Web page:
Tuesday, June 03, 2008

Vegan pierogies!

Homemade pirrogies rock our household a few times a year. They're special because they're a bit of work, but surely you'll love them, too. Promise me you'll at least have a salad on the side, though, okay?

To cut out the circles of pierogi dough, you're going to need to buy this fancy kitchen contraption called the lid from a Tofutti container. After that, you're set. Basically, you roll out the dough, cut out the circles, fill them with some mashed potatoes, and fold the dough over. You pinch 'em closed with another kitchen gadget called Your Fingers, then boil the pierogies for 10 minutes to cook the pasta dough. If you want to kick it Polish old school, and we certainly did, fry them in some butter (i.e. vegan margarine) with some thinly sliced onions. And if you're the type who enjoys an actual recipe, you'll find mine beneath the photos.

Vegan pierogies

1/2 c. soy milk
1 T. Energ-G egg replacer
2 c. semolina flour
Approx. 1 c. unbleached white flour (for flouring)
1/2 t. sea salt
2 T. canola oil
3 small potatoes, peeled and coarsely chopped
2 T. olive oil
1 t. salt
1/4 t. black pepper
1/4 c. soy milk
1 small onion, thinly sliced
2 T. soy margarine

Start the potatoes boiling in a large, covered pot while you make the pierogi dough.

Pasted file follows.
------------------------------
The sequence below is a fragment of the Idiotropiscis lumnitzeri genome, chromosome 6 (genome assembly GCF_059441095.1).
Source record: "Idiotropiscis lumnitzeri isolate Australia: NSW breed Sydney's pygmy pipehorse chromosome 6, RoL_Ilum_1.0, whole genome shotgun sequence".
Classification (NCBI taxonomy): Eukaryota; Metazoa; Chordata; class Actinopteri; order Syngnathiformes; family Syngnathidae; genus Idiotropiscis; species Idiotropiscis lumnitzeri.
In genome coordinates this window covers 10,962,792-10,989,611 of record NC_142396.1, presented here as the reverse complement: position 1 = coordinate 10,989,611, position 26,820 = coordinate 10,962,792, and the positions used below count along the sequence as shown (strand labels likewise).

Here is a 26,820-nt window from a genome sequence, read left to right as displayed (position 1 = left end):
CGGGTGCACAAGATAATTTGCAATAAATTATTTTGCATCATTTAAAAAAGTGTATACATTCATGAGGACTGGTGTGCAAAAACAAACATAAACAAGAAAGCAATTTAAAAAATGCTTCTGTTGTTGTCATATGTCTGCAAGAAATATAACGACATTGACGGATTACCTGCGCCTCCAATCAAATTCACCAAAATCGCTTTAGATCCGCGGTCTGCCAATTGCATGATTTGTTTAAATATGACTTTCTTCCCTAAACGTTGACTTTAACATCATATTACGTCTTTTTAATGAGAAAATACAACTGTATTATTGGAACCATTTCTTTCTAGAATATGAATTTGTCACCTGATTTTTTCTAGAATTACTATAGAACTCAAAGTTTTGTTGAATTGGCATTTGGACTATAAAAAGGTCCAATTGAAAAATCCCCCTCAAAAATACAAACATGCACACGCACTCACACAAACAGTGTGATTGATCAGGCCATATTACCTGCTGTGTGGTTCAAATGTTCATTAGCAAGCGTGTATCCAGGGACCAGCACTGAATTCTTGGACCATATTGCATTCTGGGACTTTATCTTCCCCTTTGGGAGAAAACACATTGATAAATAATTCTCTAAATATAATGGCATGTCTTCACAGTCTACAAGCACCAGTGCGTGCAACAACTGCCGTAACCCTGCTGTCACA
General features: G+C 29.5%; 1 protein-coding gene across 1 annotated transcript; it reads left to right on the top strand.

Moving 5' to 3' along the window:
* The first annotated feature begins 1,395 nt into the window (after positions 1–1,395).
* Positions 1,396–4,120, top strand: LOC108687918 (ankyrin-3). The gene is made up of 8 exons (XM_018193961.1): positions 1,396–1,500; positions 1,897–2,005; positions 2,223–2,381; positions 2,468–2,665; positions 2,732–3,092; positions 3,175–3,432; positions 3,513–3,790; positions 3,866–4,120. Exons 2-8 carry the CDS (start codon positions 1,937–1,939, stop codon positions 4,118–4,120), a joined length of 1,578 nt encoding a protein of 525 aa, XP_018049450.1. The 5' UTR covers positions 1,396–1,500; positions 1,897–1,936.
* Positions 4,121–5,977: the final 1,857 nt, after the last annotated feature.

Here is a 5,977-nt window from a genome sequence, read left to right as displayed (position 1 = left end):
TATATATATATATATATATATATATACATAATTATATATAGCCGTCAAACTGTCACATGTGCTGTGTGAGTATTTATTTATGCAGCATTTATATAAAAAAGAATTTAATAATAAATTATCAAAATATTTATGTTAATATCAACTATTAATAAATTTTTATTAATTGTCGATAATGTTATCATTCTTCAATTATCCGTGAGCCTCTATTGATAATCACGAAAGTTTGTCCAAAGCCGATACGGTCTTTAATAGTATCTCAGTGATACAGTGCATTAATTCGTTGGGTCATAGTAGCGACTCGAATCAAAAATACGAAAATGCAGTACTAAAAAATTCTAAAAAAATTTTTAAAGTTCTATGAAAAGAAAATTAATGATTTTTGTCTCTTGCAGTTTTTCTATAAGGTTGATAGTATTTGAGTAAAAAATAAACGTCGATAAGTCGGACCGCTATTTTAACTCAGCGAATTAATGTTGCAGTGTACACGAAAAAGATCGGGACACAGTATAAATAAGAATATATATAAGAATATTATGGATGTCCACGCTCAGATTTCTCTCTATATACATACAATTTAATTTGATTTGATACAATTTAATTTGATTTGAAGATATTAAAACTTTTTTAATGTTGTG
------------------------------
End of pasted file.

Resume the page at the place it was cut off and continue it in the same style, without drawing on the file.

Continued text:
You can make the dough by hand, or with the hook attachment for your KitchenAid mixer. First, whisk together the soy milk and Ener-G in a mixing cup and set aside. Combine the flour and sea salt, then add the canola oil. Add the soy milk mixture and mix until sticky. Add more flour if too wet; drip in some water, or more soy milk, if too crumbly.

Use a floured rolling pin to roll out the dough on a floured surface. (Seriously, use lots of flour. Throw some extra flour on the dough itself, even, and also some all over your face.) The dough should be really, really thin, about 1/16". Using whatever you're using as a cutter (e.g. Tofutti lid, tea cup, legitimate cookie cutter), cut out your circles. Keep re-using and re-rolling the dough until you can't make any more circles. (It doesn't seem like pasta dough gets "tired" like roll-out cookie dough can. In my experience, you can just keep rolling out pierogi dough until you've used it all up.)

Strain and mash the potatoes, adding the olive oil, salt, pepper, and soy milk. Stick the mashed potatoes in the refrigerator to cool for a few minutes, then begin filling the pierogies. Place a 1 1/2-inch ball of filling in the center of each circle of dough, then fold each circle in half and press the edges together. If your dough is very dry, you might want to put a little lukewarm water on your fingers while you're pressing the edges together, to ensure the seal. (I don't bother, though, and mine don't fall apart.)

While you're filling and sealing the pierogies, begin boiling a large, covered pot of water. When you're done filling and sealing, boil the pierogies four at a time for ten minutes. (If the filling starts to come out, you know your edges aren't sealed tightly enough!) Remove with slotted spoon and set aside.

In a large non-stick skillet, melt the soy margarine. Sautee the sliced onions until brown, then lightly fry the pierogies 4 or 5 at a time. Serve immediately.

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